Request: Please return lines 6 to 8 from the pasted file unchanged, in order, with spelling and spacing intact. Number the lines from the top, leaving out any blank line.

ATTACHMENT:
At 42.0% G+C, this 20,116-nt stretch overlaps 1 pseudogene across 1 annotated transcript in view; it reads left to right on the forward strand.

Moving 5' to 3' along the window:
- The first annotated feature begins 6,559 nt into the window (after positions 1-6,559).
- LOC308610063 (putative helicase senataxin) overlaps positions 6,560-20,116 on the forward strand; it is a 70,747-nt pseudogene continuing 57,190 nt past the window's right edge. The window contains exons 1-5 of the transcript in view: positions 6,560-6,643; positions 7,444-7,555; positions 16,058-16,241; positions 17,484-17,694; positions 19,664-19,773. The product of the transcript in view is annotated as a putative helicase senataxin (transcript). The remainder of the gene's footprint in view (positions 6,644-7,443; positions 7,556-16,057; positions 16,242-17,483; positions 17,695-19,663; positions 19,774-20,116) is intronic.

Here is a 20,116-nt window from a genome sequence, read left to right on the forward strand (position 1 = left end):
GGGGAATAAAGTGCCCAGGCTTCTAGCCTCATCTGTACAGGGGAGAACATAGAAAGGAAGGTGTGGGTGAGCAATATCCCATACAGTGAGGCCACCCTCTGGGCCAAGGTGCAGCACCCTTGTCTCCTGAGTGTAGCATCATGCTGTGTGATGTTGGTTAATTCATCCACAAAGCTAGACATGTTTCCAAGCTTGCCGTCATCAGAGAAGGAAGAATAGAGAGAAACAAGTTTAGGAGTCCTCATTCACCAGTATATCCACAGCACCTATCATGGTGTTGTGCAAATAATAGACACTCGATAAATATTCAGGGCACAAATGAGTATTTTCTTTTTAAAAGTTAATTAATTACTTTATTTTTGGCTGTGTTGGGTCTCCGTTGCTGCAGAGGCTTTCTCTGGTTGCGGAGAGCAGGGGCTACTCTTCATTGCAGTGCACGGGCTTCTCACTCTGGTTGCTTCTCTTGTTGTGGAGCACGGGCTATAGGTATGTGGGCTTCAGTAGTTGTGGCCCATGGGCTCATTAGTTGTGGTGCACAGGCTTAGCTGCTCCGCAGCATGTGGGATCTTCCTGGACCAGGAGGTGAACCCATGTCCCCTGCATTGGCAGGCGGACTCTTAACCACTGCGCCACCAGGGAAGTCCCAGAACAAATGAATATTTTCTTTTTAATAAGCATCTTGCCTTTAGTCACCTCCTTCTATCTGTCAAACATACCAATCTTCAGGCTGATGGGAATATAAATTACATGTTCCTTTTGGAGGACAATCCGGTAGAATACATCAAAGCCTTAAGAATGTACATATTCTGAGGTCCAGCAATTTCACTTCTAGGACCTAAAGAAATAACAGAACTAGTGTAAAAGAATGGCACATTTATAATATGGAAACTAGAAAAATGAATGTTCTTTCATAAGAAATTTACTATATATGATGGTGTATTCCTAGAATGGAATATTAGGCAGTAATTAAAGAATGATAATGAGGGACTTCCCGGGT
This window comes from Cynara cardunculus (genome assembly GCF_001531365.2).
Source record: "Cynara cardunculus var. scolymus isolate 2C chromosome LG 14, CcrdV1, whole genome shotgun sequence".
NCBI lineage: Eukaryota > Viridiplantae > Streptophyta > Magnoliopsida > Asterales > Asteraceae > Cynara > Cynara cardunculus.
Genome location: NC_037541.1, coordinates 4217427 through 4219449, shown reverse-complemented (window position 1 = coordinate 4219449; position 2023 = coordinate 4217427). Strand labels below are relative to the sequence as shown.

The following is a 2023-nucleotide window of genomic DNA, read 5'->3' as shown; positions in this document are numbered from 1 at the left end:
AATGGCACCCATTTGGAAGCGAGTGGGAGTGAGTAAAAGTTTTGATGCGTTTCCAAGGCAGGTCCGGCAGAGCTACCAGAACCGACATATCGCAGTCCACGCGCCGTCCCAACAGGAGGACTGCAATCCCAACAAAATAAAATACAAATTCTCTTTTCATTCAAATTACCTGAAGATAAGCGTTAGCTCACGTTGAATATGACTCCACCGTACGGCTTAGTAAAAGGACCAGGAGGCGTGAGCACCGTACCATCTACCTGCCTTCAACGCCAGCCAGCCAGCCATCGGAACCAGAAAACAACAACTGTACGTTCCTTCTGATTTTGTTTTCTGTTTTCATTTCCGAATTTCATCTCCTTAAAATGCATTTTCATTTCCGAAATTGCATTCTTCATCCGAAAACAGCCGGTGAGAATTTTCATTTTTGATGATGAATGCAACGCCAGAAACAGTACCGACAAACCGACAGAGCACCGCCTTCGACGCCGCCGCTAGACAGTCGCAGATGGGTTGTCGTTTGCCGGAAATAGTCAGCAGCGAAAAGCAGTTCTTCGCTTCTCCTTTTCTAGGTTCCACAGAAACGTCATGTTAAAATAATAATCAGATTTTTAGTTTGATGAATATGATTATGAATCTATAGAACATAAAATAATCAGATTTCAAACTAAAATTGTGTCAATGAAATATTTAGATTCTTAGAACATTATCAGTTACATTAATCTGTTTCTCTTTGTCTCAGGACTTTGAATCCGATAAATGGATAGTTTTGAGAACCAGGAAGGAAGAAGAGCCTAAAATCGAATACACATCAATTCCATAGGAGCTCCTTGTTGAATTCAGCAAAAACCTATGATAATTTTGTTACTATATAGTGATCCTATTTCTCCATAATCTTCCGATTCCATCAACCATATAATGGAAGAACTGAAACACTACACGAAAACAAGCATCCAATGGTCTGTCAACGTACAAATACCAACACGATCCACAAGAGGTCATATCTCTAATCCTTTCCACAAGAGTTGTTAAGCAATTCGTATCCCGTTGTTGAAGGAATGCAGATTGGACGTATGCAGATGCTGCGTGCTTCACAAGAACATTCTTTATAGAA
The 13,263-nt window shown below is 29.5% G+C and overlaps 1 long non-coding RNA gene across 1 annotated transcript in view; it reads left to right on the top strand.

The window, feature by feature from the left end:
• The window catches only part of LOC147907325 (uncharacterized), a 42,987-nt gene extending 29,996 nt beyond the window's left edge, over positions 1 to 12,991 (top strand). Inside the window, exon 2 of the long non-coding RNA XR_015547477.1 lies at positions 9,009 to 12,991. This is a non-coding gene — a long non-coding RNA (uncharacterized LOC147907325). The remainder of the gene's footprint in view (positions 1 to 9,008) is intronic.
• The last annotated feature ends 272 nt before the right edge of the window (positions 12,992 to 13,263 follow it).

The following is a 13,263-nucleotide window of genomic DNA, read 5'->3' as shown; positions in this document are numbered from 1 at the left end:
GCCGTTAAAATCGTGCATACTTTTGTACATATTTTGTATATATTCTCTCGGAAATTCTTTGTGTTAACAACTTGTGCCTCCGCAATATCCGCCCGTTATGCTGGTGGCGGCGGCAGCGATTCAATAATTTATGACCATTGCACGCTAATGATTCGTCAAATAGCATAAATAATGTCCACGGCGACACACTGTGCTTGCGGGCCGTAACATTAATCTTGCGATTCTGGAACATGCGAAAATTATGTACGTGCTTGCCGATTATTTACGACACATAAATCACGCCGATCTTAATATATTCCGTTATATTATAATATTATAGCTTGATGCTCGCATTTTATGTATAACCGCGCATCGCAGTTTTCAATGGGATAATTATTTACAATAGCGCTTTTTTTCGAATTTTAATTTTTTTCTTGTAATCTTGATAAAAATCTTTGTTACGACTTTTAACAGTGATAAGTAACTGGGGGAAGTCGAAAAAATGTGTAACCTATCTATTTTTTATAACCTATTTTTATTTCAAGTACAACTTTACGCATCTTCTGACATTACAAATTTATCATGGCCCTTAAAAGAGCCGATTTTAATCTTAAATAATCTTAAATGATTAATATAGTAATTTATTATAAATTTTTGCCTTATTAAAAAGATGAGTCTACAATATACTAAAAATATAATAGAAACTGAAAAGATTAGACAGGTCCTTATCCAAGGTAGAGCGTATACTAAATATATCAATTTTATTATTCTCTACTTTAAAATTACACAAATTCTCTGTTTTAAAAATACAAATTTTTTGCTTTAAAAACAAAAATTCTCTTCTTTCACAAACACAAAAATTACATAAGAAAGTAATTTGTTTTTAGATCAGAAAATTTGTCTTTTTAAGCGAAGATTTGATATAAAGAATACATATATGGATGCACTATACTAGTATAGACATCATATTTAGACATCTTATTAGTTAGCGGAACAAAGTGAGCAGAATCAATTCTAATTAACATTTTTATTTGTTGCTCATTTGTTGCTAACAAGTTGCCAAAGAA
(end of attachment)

GGGGAATAAAGTGCCCAGGCTTCTAGCCTCATCTGTACAGGGGAGAACATAGAAAGGAAGGTGTGGGTGAGCAATATCCCATACAGTGAGGCCACCCTCTGGGCCAAGGTGCAGCACCCTTGTCTCCTGAGTGTAGCATCATGCTGTGTGATGTTGGTTAATTCATCCACAAAGCTAGACATGTTTCCAAGCTTGCCGTCATCAGAGAAGGAAGAATAGAGAGAAACAAGTTTAGGAGTCCTCATTCACCAGTATATCCACAGCACCTATCATGGTGTTGTGCAAATAATAGACACTCGATAAATATTCAGGGCACAAATGAGTATTTTCTTTTTAAAAGTTAATTAATTACTTTATTTTTGGCTGTGTTGGGTCTCCGTTGCTGCAGAGGCTTTCTCTGGTTGCGGAGAGCAGGGGCTACTCTTCATTGCAGTGCACGGGCTTCTCACTCTGGTTGCTTCTCTTGTTGTGGAGCACGGGCTATAGGTATGTGGGCTTCAGTAGTTGTGGCCCATGGGCTCATTAGTTGTGGTGCACAGGCTTAGCTGCTCCGCAGCATGTGGGATCTTCCTGGACCAGGAGGTGAACCCATGTCCCCTGCATTGGCAGGCGGACTCTTAACCACTGCGCCACCAGGGAAGTCCCAGAACAAATGAATATTTTCTTTTTAATAAGCATCTTGCCTTTAGTCACCTCCTTCTATCTGTCAAACATACCAATCTTCAGGCTGATGGGAATATAAATTACATGTTCCTTTTGGAGGACAATCCGGTAGAATACATCAAAGCCTTAAGAATGTACATATTCTGAGGTCCAGCAATTTCACTTCTAGGACCTAAAGAAATAACAGAACTAGTGTAAAAGAATGGCACATTTATAATATGGAAACTAGAAAAATGAATGTTCTTTCATAAGAAATTTACTATATATGATGGTGTATTCCTAGAATGGAATATTAGGCAGTAATTAAAGAATGATAATGAGGGACTTCCCGGGT
This window comes from Cynara cardunculus (genome assembly GCF_001531365.2).
Source record: "Cynara cardunculus var. scolymus isolate 2C chromosome LG 14, CcrdV1, whole genome shotgun sequence".